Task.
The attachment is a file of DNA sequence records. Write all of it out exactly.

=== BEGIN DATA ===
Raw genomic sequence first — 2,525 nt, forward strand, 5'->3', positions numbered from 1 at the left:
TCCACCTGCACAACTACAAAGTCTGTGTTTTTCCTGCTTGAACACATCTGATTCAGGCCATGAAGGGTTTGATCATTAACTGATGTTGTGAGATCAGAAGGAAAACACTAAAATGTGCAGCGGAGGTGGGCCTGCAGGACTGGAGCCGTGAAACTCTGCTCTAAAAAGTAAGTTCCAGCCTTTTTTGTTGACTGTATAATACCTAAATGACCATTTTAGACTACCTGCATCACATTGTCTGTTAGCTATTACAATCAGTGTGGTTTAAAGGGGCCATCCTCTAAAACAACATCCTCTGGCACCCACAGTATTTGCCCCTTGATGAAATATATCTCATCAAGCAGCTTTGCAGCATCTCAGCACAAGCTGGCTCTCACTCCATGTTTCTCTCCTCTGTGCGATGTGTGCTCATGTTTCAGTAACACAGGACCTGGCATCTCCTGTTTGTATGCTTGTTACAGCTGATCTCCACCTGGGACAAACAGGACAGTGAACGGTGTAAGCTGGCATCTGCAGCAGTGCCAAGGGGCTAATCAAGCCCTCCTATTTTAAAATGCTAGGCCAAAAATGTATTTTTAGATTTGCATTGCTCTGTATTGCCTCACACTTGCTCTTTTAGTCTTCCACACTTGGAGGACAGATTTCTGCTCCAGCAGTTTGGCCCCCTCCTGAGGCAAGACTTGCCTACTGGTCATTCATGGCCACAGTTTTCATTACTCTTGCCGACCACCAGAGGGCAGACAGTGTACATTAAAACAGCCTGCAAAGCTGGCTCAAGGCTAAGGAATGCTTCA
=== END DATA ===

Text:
Raw genomic sequence first — 2,525 nt, forward strand, 5'->3', positions numbered from 1 at the left:
TCCACCTGCACAACTACAAAGTCTGTGTTTTTCCTGCTTGAACACATCTGATTCAGGCCATGAAGGGTTTGATCATTAACTGATGTTGTGAGATCAGAAGGAAAACACTAAAATGTGCAGCGGAGGTGGGCCTGCAGGACTGGAGCCGTGAAACTCTGCTCTAAAAAGTAAGTTCCAGCCTTTTTTGTTGACTGTATAATACCTAAATGACCATTTTAGACTACCTGCATCACATTGTCTGTTAGCTATTACAATCAGTGTGGTTTAAAGGGGCCATCCTCTAAAACAACATCCTCTGGCACCCACAGTATTTGCCCCTTGATGAAATATATCTCATCAAGCAGCTTTGCAGCATCTCAGCACAAGCTGGCTCTCACTCCATGTTTCTCTCCTCTGTGCGATGTGTGCTCATGTTTCAGTAACACAGGACCTGGCATCTCCTGTTTGTATGCTTGTTACAGCTGATCTCCACCTGGGACAAACAGGACAGTGAACGGTGTAAGCTGGCATCTGCAGCAGTGCCAAGGGGCTAATCAAGCCCTCCTATTTTAAAATGCTAGGCCAAAAATGTATTTTTAGATTTGCATTGCTCTGTATTGCCTCACACTTGCTCTTTTAGTCTTCCACACTTGGAGGACAGATTTCTGCTCCAGCAGTTTGGCCCCCTCCTGAGGCAAGACTTGCCTACTGGTCATTCATGGCCACAGTTTTCATTACTCTTGCCGACCACCAGAGGGCAGACAGTGTACATTAAAACAGCCTGCAAAGCTGGCTCAAGGCTAAGGAATGCTTCA